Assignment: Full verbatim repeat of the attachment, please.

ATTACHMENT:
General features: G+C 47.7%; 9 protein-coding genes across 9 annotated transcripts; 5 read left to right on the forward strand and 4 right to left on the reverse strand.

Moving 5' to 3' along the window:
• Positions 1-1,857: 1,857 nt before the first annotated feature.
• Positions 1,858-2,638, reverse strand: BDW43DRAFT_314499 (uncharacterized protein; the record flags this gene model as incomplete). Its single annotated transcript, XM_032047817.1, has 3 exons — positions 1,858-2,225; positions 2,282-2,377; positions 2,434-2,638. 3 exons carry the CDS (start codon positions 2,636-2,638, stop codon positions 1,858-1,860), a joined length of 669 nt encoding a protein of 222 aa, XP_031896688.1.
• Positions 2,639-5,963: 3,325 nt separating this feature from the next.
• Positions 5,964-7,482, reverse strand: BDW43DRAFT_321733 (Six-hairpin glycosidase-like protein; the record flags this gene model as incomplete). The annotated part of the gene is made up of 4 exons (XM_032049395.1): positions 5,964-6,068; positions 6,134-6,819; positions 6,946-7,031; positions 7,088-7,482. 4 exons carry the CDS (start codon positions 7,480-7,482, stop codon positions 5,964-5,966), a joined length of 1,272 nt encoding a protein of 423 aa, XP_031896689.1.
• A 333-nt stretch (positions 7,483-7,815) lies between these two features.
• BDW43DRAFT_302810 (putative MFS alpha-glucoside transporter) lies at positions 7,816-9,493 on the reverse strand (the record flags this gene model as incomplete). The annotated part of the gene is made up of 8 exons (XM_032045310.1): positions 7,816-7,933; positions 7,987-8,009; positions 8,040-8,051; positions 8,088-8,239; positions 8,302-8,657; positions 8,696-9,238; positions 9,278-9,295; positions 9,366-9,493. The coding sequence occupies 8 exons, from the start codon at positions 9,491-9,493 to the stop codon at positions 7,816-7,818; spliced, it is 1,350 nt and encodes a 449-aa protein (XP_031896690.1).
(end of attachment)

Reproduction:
General features: G+C 47.7%; 9 protein-coding genes across 9 annotated transcripts; 5 read left to right on the forward strand and 4 right to left on the reverse strand.

Moving 5' to 3' along the window:
• Positions 1-1,857: 1,857 nt before the first annotated feature.
• Positions 1,858-2,638, reverse strand: BDW43DRAFT_314499 (uncharacterized protein; the record flags this gene model as incomplete). Its single annotated transcript, XM_032047817.1, has 3 exons — positions 1,858-2,225; positions 2,282-2,377; positions 2,434-2,638. 3 exons carry the CDS (start codon positions 2,636-2,638, stop codon positions 1,858-1,860), a joined length of 669 nt encoding a protein of 222 aa, XP_031896688.1.
• Positions 2,639-5,963: 3,325 nt separating this feature from the next.
• Positions 5,964-7,482, reverse strand: BDW43DRAFT_321733 (Six-hairpin glycosidase-like protein; the record flags this gene model as incomplete). The annotated part of the gene is made up of 4 exons (XM_032049395.1): positions 5,964-6,068; positions 6,134-6,819; positions 6,946-7,031; positions 7,088-7,482. 4 exons carry the CDS (start codon positions 7,480-7,482, stop codon positions 5,964-5,966), a joined length of 1,272 nt encoding a protein of 423 aa, XP_031896689.1.
• A 333-nt stretch (positions 7,483-7,815) lies between these two features.
• BDW43DRAFT_302810 (putative MFS alpha-glucoside transporter) lies at positions 7,816-9,493 on the reverse strand (the record flags this gene model as incomplete). The annotated part of the gene is made up of 8 exons (XM_032045310.1): positions 7,816-7,933; positions 7,987-8,009; positions 8,040-8,051; positions 8,088-8,239; positions 8,302-8,657; positions 8,696-9,238; positions 9,278-9,295; positions 9,366-9,493. The coding sequence occupies 8 exons, from the start codon at positions 9,491-9,493 to the stop codon at positions 7,816-7,818; spliced, it is 1,350 nt and encodes a 449-aa protein (XP_031896690.1).